Completing the process that began with vacating and then re-occupying the Bihar chief minister’s office in about 15 hours, Nitish Kumar and the Janata Dal (United) have now become a part of the Bharatiya Janata Party-led National Democratic Alliance. The man who was once projected as the potential prime ministerial candidate for a grand anti-BJP alliance will now be one of the lesser leaders in a political set-up where Prime Minister Narendra Modi and BJP President Amit Shah are miles ahead of everyone else.
In the estimation of some, Kumar has given up on the ambitious but challenging task of leading a diverse set of parties from across the country in taking on the BJP electoral juggernaut. Instead, the Bihar chief minister has settled for a safer post, one where he does not have to go up against the Shah-Modi combine – while having to junk his plans of building a national presence in the bargain.
‘Tallest regional leader’
But what does being a non-BJP leader in the NDA actually mean?
The ‘tallest regional leader’ position was a stock feature of Indian politics throughout the coalition era, between 1989 and 2014. In later years, whoever fit into the role was usually given the freedom to pick the railway minister – a post that the leader themselves often occupied. This is how the Trinamool Congress’ Mamata Banerjee, Rashtriya Janata Dal’s Lalu Prasad Yadav and Kumar himself made their mark on national politics, even as their electoral base might have been confined to one state.
That position does not seems to exist any more. There may be no better signifier of the lack of the ‘tallest regional leader’ position following 2014 than the cauterisation of the Railway Ministry. It is still one of the more important ministries, but the government ended the British Raj-era tradition of a separate Railway Budget. If and when India does return to a coalition phase, the opportunity to grandstand a few days before the Budget and announce new trains no longer exists.
That however is just a symptom. The real reason there does not seem to be an equivalent under the current dispensation is the success of the BJP in the 2014 elections. That year, for the first time in three decades, the saffron party got a simple majority in the Lok Sabha by itself. If it wanted to, it could have formed the government without any alliance partner. The subsequent success of the BJP electoral engine has given the BJP even less reason to spend its time thinking of allies.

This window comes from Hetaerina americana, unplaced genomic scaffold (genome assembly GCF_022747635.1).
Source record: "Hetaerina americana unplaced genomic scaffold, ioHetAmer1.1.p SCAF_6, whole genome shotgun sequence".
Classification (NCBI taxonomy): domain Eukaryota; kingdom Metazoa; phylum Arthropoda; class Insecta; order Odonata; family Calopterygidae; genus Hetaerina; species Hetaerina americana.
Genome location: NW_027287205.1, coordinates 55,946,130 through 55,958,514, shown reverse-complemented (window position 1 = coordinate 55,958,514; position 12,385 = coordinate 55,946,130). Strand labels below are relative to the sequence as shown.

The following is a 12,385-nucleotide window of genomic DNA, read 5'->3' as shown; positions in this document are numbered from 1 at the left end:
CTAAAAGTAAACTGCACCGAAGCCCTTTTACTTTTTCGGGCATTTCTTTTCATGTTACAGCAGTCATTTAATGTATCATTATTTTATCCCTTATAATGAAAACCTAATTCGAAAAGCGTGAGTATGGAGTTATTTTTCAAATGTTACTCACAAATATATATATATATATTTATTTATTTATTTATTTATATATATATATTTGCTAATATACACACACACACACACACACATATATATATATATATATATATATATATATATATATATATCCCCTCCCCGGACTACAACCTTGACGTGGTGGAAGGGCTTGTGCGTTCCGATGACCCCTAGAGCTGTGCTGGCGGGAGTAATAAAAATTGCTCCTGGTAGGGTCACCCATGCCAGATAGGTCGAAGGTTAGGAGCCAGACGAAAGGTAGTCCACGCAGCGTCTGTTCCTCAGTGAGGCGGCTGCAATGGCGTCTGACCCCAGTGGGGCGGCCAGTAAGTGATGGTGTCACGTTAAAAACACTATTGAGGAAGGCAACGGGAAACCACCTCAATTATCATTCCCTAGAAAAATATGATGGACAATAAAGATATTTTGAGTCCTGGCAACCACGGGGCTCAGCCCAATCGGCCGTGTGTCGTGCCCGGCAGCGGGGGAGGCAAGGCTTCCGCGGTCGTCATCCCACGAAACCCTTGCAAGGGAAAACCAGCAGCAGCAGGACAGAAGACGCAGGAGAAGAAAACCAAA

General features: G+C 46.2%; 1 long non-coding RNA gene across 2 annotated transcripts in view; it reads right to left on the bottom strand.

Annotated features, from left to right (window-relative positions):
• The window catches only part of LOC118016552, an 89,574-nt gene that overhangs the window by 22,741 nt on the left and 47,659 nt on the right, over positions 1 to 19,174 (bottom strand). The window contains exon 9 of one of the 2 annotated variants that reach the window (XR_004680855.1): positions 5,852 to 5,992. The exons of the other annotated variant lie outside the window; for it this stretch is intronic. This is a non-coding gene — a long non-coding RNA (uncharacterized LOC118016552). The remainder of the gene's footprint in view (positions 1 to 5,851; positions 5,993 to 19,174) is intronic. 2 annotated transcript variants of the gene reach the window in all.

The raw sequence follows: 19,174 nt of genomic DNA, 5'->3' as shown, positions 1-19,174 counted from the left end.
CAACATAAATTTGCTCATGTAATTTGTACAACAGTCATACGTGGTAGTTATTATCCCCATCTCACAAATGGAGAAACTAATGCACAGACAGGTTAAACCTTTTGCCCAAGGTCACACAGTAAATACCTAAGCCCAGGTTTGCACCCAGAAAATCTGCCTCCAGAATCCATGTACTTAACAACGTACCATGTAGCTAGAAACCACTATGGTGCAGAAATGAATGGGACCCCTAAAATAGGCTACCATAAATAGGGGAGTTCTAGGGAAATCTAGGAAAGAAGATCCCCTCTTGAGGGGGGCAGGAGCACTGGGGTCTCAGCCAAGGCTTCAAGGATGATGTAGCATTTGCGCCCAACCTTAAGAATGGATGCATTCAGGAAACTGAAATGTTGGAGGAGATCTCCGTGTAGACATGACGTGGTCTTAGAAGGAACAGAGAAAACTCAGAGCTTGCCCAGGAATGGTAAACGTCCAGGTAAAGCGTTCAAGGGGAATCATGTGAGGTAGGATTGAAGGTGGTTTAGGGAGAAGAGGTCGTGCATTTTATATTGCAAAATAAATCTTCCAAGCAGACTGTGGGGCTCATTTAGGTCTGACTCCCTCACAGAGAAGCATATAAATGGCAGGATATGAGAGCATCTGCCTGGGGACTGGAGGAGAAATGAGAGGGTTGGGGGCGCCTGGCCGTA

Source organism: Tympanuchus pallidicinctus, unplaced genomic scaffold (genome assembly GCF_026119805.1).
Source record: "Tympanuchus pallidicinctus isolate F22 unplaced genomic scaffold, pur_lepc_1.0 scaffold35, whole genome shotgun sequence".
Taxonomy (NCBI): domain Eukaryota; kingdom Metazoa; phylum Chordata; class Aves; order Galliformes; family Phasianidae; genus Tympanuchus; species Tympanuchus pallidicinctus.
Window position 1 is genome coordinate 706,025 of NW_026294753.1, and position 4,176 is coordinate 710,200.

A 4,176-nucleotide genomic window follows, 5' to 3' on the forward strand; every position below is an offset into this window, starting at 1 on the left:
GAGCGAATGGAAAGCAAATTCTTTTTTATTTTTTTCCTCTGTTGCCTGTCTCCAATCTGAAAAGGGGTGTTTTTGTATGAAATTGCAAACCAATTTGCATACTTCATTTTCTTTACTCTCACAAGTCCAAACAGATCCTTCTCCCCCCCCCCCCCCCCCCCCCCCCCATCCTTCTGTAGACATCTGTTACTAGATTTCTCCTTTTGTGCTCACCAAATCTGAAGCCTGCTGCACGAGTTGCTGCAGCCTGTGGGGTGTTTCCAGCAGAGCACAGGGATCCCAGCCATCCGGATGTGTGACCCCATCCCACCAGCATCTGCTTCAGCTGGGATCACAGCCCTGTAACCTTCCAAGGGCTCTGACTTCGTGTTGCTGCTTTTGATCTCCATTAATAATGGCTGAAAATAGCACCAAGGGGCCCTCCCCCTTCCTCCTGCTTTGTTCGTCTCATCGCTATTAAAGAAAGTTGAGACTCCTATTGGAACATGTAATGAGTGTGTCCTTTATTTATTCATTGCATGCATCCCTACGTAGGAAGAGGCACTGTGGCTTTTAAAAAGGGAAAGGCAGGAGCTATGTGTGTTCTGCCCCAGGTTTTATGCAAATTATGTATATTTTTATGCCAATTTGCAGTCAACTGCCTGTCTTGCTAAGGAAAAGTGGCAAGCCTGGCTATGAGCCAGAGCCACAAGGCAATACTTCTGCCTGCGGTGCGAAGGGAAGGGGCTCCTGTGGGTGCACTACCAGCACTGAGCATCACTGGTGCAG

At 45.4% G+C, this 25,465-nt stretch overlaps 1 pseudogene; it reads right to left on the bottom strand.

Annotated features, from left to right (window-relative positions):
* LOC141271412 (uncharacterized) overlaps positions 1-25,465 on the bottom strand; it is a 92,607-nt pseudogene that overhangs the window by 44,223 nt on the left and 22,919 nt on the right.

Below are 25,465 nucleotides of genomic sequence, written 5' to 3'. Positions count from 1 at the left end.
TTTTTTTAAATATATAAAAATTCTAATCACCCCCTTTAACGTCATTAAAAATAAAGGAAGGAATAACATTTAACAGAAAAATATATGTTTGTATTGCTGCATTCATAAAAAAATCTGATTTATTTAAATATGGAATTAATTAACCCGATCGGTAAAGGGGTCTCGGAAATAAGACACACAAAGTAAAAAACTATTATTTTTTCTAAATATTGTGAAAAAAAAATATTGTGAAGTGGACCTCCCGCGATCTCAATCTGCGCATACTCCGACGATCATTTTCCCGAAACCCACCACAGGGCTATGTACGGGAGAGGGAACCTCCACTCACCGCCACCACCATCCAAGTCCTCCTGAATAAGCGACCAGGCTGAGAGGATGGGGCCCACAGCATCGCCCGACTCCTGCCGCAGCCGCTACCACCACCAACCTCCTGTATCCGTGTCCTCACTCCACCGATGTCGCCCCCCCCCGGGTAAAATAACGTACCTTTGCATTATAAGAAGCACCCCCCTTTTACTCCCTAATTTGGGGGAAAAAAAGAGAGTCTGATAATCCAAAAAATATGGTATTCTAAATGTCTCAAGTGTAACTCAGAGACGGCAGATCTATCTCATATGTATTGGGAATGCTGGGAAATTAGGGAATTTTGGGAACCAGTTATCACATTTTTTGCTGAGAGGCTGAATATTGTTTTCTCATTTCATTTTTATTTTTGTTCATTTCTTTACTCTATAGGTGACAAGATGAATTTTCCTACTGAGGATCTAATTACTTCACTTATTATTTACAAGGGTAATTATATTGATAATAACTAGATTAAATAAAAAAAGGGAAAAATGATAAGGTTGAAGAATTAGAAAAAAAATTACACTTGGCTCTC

So what does Nitish Kumar have to look forward to as an “important” alliance partner?
Consider the current NDA leaders who are not from the BJP.
- Andhra Pradesh Chief Minister Chandrababu Naidu, of the Telugu Desam Party was once a popular national leader who famously made news for technological innovation. These days he is barely heard about outside the state, not least because the bifurcation of Andhra Pradesh has forced him to focus on building up the new Andhra.
- Jammu and Kashmir Chief Minister Mehbooba Mufti, of the People’s Democratic Party, has spent the last few months pushing back against the Centre’s attempts to appropriate more power over the state, while the middle ground for political discourse in Kashmir collapses. Mufti is well known outside her state, but only because of the constant crises that have dogged her tenure as chief minister.
- Shiv Sena Chief Uddhav Thackeray whose party is in an alliance with the BJP in Maharashtra. Thackeray, aware that his party’s base is in serious danger of being eroded by the BJP, has spent most of his time sounding like an Opposition leader than one in government.
- Union Minister for Consumer Affairs, Food and Public Distribution Ram Vilas Paswan, of the Lok Janshakti Party, is possibly the only non-BJP leader whose stature has continued to grow under the NDA. But this is in part because the LJP is relatively small, and does not pose any threat to the overall ambitions of the BJP.
- Parkash Singh Badal, of the Shiromani Akali Dal, had some influence over the government until his party was routed in Punjab elections this year. But even when it was in power, the SAD was frequently tussling with the BJP over local politics, especially because the state unit of the BJP believes it can grow further if it was not hemmed in by the Badals.
- Sikkim Chief Minister Pawan Chamling of the Sikkim Democratic Front has been in power since 1994 but is almost entirely confined to his own state, with little presence beyond.
- Nagaland Chief Minister TR Zeliang of the Naga People’s Front is similarly focused primarily on his own state, in part because his hold on the party, ostensibly a part of the NDA, seems tenuous.
There might have been a time when Chandrababu Naidu or even Uddhav Thackeray might have taken the role of the tallest non-BJP leader in the NDA. Instead, they have spent much of their time mired in local crises and struggling to fend off erosion of their own base from a triumphant BJP under Amit Shah, who has in the past called on his local units to not depend on any ally.
Chances are, Nitish Kumar will face the same issue in Bihar. Though he comes in with a much bigger national stature and is likely to see his party included in the Cabinet, his party, the Janata Dal (United) is in a precarious position. Kumar’s JD(U) has never won an election without alliance partners and, especially with a portion of his supporters likely to follow Sharad Yadav over to the Lalu Yadav camp, it is likely he will have to protect his flock from a muscle-flexing BJP too.
Kumar may yet end up as the tallest non-BJP leader in the NDA flock, especially with the saffron party using him as a key player in its anti-corruption narrative. But in a landscape dominated by colossuses like Narendra Modi and Amit Shah, being the best of the rest may not count for very much.